Discontinuous distributions of iconic New Zealand plant taxa and their implications for southern hemisphere biogeography : a thesis presented in partial fulfilment of the requirements for the degree of Doctor of Philosophy in Plant Biology at Massey University, Palmerston North, New Zealand
New Zealand has long been regarded as a key to understanding discontinuous distributions in the Southern Hemisphere. The archipelago is a fragment of the ancient super continent Gondwana. It has been isolated for 80 million years, has an excellent fossil record, and some of its most ancient biota such as the Southern Beeches (Nothofagus) and the Araucariaceae show disjunct distribution patterns with relatives on other fragments of Gondwana. Some of the most controversial problems of Southern Hemisphere biogeography with wide ranging implications involve New Zealand taxa. Three of them have been addressed in this thesis. The transoceanic relationships of the genus Nothofagus have long been regarded as an iconic example of a distribution pattern resulting from the break up of Gondwana. Phylogenetic analyses presented here show that, though most of the extant distribution of the genus is indeed shaped by tectonic events, Southern Beeches have crossed the Tasman Sea between Australia and New Zealand at least twice during the Tertiary period These results, together with findings of studies on other plant and animal taxa, emphasise the importance of dispersal but at the same time raise the question of whether any New Zealand taxa can be considered Gondwanan relicts. There is no geological evidence for the continuous existence of land throughout the Tertiary in the New Zealand area. However, molecular clock analyses presented in this thesis indicate that Agathis australis (New Zealand Kauri) diverged from its closest Australian relative prior to the Oligocene, or period of greatest submergence during the Tertiary. Thus these findings reject the hypothesis of the complete drowning of the New Zealand landmass during the Tertiary. They cannot reject the hypothesis of Stöckler et al. (2002) that the New Zealand Kauri lineage has persisted on the archipelago since its separation from Gondwana. Explanations for forest distribution patterns within the New Zealand islands themselves are diverse. New Zealand Nothofagus species show distribution gaps that are not explained by recent environmental factors alone. Early Miocene tectonic events and alternatively Pleistocene climates have been proposed as causes for this disjunct distribution pattern. Phylogeographic analyses reported in this thesis suggest that severe Pliocene and Pleistocene climates as well as Pliocene and Pleistocene tectonic events have shaped present day distribution and diversification of Nothofagus species in New Zealand.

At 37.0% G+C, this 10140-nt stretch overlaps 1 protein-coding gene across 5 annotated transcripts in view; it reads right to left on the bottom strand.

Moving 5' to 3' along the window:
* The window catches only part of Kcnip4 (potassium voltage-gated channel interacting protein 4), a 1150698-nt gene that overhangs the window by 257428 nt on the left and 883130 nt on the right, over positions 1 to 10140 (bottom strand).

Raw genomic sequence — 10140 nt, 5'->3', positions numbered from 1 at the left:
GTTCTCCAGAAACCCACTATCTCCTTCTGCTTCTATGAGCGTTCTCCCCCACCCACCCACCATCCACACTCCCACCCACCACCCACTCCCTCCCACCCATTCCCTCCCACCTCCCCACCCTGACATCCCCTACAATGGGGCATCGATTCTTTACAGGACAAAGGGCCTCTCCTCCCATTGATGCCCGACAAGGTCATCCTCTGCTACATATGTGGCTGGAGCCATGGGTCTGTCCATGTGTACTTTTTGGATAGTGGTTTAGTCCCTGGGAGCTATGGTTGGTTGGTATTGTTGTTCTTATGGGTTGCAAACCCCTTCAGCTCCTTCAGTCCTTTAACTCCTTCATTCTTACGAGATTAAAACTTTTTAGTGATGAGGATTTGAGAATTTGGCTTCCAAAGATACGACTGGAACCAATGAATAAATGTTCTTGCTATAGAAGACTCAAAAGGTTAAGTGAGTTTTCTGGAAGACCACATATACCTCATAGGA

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Knapp M., Stockler K., Havell D., Delsuc F., Sebastiani F. & Lockhart P.J. (2005) Relaxed molecular clock provides evidence for long-distance dispersal of Nothofagus (southern beech). Plos biology 3(1), 38-43